It is perhaps unique to have to go back more than 2000 years to locate the original habitat type of a species, but clearly the long intervening history of use of paddy fields by both species indicates that up until recently, self-sustaining populations could be sustained in this highly modified environment. However, populations of neither OWS nor Toki can persist in the face of increased mechanisation necessitating changes in water flow regimes, or with the increased use of pesticide sprays. The restoration of OWS and Toki on mainland Japan will depend on strong support for the project from farmers and local communities and a willingness to restore traditional paddy field management systems in the face of economic incentives to modernise.
It is possible, for at least some threatened bird species, to consider restoration of viable wild populations within habitats that have been substantially altered by agriculture or urbanisation. The challenge will be to determine the factors, for example exotic predators such as cats and rats, that may limit the establishment, growth and persistence of a reintroduced population and to address these specifically. The physical appearance of habitat within a reintroduction target area might be a poor guide to habitat suitability, particularly if we consider habitat to encompass more than just landscape and vegetative elements. For example, the presence of rats and stoats in areas of native forest in New Zealand might not be very obvious, and might not radically alter the appearance of the forest itself, but would significantly reduce the suitability of the site as a potential reintroduction area.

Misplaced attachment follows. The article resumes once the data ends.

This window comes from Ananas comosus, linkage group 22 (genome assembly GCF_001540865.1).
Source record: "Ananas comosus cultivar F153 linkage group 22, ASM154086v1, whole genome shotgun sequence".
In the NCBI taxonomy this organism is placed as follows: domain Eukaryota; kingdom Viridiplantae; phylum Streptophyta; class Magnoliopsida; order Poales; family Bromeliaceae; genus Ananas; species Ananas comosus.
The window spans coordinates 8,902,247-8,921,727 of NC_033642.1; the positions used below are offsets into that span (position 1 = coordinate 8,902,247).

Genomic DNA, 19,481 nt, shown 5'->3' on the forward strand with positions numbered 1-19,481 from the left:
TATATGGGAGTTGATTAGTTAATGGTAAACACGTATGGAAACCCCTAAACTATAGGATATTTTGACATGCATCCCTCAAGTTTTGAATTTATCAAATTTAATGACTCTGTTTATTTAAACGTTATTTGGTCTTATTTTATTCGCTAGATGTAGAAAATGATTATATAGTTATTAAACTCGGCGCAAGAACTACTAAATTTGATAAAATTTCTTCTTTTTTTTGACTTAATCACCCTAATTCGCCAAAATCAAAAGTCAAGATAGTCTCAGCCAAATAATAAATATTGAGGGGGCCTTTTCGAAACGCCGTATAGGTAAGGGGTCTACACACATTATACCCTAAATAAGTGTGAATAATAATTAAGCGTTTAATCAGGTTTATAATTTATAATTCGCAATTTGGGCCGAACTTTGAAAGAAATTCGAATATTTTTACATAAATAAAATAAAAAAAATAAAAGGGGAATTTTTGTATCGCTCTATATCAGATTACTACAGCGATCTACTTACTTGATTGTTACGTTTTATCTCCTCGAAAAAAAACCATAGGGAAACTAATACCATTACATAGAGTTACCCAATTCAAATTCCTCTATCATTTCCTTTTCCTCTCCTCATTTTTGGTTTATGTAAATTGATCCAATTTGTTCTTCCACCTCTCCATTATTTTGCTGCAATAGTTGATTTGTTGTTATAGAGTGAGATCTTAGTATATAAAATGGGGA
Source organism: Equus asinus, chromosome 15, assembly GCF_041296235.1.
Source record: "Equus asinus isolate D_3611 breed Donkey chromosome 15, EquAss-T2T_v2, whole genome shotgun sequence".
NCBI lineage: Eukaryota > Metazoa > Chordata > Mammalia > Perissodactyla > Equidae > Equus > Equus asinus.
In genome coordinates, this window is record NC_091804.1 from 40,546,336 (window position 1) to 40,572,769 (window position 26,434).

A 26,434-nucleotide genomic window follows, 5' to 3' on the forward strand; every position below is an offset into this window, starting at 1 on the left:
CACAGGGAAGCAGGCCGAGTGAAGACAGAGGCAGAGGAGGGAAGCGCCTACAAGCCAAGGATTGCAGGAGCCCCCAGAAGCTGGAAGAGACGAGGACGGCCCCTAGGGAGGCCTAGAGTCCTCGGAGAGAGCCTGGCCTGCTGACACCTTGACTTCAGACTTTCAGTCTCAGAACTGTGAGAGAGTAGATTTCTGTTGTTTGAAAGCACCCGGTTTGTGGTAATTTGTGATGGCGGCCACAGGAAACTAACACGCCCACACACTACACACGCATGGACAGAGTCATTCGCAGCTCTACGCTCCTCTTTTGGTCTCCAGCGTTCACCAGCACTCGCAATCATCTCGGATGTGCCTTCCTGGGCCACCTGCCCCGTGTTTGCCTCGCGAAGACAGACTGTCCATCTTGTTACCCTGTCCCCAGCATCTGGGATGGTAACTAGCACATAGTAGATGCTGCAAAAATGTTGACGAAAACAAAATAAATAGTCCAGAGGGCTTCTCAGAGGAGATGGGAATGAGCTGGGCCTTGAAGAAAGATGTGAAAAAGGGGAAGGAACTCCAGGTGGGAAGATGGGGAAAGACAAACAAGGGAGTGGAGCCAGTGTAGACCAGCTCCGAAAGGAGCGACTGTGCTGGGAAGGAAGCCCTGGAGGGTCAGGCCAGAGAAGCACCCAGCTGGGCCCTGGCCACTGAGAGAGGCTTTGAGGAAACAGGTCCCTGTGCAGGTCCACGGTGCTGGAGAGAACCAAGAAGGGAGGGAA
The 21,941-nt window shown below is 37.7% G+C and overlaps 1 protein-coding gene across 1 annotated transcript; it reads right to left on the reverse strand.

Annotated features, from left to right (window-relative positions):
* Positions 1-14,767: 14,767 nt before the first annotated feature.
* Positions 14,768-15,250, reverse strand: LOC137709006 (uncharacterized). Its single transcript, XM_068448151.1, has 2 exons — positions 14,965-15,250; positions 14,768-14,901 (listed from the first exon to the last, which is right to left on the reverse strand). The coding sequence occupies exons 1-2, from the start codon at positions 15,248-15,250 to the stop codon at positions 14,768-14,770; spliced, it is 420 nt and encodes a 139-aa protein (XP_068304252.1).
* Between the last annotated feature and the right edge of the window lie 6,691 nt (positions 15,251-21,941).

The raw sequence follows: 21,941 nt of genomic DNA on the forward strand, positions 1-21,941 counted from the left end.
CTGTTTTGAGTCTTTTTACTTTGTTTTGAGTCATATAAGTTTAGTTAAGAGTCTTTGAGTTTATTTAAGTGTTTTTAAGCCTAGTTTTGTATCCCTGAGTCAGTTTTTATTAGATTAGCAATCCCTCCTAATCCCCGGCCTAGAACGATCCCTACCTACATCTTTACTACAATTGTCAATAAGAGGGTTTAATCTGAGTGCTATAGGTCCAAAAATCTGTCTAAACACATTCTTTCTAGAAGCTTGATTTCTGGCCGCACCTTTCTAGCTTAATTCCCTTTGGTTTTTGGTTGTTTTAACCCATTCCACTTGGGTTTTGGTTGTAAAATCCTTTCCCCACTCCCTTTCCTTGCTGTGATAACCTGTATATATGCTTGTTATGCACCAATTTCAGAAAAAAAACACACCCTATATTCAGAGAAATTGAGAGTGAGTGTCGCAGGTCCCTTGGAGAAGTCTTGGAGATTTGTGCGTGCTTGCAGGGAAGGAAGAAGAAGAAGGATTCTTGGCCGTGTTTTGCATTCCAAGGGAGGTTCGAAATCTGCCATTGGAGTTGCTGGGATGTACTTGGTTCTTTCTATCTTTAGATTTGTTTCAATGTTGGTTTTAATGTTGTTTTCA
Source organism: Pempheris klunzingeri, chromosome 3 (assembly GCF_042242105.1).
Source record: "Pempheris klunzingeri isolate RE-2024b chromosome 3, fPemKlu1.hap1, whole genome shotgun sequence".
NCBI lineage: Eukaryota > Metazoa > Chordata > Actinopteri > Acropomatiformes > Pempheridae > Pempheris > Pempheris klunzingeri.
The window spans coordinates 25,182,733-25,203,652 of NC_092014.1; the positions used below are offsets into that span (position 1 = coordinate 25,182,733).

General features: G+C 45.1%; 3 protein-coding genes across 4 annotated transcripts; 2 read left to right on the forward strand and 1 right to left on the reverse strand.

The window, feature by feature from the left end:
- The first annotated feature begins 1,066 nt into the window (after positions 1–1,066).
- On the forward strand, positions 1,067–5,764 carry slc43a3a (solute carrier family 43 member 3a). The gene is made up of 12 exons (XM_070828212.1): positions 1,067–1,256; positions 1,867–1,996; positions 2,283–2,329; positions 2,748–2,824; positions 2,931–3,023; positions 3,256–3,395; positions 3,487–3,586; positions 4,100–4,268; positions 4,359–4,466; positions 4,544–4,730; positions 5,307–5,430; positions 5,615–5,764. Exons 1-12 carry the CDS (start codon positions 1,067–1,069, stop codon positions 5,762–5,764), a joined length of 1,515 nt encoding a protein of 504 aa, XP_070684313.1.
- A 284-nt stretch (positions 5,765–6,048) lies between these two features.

This is not to say that we give up on the protection and restoration of functional natural ecosystems; relatively intact habitats will always be needed to sustain sensitive habitat specialists. However, it seems likely that some native species will be more adaptable than we might assume, and that for many species the cause of any original decline could be addressed without having to restore habitat to near pristine conditions.
We already have kārearea (the NZ falcon) in vineyards, what about some pāteke (brown teal) in the Avon?
Featured image: Pāteke/Brown Teal, Zealandia. Credit: Chris / Flickr.